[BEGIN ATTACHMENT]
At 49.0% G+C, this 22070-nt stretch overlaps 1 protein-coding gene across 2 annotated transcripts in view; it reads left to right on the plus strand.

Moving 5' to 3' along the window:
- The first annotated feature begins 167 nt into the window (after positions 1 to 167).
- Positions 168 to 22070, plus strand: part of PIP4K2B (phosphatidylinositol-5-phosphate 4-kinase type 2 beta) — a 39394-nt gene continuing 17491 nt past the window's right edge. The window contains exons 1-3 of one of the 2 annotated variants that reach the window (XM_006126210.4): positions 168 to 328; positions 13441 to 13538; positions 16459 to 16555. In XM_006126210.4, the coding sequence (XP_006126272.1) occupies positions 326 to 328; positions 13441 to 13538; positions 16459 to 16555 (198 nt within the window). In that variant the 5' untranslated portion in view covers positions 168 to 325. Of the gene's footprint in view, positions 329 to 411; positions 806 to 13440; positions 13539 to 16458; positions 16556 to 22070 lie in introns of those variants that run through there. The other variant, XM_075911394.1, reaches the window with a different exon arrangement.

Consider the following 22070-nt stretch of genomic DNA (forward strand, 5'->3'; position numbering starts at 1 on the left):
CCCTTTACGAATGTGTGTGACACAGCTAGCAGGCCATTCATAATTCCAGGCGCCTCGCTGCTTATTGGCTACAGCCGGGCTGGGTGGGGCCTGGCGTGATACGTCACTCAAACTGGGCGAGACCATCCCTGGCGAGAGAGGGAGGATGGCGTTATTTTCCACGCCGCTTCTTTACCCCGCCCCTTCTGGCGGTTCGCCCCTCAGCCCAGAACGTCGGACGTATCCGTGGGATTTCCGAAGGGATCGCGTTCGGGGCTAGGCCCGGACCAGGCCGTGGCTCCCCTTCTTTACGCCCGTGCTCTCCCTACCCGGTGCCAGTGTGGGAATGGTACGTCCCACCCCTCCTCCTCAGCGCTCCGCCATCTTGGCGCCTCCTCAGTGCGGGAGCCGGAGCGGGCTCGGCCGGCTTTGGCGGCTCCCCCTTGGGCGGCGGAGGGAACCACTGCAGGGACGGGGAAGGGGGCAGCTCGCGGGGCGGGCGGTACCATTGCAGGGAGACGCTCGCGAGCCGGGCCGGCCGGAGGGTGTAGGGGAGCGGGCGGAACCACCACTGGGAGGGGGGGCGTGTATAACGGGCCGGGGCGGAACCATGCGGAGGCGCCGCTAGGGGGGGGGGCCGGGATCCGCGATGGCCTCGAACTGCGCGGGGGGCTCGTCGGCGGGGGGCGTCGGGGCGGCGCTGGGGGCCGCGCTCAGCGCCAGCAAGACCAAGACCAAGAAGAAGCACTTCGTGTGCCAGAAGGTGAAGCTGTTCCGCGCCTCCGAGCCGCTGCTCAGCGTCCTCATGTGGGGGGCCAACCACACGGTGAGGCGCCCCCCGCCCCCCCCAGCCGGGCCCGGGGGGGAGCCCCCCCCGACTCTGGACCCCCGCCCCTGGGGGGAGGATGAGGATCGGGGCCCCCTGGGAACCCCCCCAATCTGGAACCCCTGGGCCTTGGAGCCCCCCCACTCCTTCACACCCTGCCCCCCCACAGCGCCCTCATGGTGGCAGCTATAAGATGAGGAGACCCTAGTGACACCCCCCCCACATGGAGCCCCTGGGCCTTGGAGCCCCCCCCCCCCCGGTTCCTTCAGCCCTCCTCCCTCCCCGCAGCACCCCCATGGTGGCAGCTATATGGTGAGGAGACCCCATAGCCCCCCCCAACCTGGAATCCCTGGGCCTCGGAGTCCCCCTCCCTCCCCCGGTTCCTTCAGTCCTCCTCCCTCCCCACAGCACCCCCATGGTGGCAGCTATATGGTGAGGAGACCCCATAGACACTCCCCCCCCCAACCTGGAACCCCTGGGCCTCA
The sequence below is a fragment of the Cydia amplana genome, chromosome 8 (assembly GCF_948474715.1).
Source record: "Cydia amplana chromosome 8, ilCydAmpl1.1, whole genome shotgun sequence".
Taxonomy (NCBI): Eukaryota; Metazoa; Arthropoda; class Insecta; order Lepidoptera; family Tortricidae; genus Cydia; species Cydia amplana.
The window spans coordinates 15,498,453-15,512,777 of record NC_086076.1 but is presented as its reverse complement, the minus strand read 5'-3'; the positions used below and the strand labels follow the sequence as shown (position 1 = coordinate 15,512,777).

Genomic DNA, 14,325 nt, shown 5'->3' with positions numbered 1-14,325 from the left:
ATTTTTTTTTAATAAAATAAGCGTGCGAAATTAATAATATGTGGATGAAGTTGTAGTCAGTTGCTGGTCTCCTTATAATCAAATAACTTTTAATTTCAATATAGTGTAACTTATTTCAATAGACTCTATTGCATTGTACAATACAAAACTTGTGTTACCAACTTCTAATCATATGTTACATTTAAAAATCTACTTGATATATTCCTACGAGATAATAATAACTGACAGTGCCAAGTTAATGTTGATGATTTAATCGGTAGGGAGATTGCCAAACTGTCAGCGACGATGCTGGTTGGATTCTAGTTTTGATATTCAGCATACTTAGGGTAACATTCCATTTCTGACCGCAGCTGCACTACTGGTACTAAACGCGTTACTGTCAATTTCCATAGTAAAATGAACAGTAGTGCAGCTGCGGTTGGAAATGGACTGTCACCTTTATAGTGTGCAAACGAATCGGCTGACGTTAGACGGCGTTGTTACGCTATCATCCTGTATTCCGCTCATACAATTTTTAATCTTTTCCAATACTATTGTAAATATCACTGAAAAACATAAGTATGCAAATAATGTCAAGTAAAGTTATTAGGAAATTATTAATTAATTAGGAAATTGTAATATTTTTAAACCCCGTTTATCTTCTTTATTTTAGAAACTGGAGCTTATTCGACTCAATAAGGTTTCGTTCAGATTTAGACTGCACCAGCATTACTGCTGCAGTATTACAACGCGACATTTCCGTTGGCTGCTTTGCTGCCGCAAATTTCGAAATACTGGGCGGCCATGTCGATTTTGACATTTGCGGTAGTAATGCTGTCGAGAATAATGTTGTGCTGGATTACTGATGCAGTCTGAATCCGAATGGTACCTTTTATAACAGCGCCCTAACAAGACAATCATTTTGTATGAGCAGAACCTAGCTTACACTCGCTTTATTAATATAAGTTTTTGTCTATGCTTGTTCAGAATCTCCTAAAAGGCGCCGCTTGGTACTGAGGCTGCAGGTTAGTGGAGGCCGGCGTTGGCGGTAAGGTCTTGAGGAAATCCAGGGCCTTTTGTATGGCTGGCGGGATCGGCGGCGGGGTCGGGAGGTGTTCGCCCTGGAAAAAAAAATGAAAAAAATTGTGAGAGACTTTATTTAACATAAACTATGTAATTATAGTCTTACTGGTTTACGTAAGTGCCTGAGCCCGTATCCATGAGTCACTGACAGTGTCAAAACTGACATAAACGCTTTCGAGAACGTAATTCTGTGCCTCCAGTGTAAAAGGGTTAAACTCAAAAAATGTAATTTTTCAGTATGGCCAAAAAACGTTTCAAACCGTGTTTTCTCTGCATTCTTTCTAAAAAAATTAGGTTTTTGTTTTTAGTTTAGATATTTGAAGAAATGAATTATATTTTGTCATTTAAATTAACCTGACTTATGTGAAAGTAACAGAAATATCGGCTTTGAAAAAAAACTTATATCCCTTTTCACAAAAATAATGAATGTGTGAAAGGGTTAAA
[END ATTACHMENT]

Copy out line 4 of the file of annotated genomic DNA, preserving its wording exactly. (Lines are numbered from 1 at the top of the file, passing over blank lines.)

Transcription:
- Positions 168 to 22070, plus strand: part of PIP4K2B (phosphatidylinositol-5-phosphate 4-kinase type 2 beta) — a 39394-nt gene continuing 17491 nt past the window's right edge. The window contains exons 1-3 of one of the 2 annotated variants that reach the window (XM_006126210.4): positions 168 to 328; positions 13441 to 13538; positions 16459 to 16555. In XM_006126210.4, the coding sequence (XP_006126272.1) occupies positions 326 to 328; positions 13441 to 13538; positions 16459 to 16555 (198 nt within the window). In that variant the 5' untranslated portion in view covers positions 168 to 325. Of the gene's footprint in view, positions 329 to 411; positions 806 to 13440; positions 13539 to 16458; positions 16556 to 22070 lie in introns of those variants that run through there. The other variant, XM_075911394.1, reaches the window with a different exon arrangement.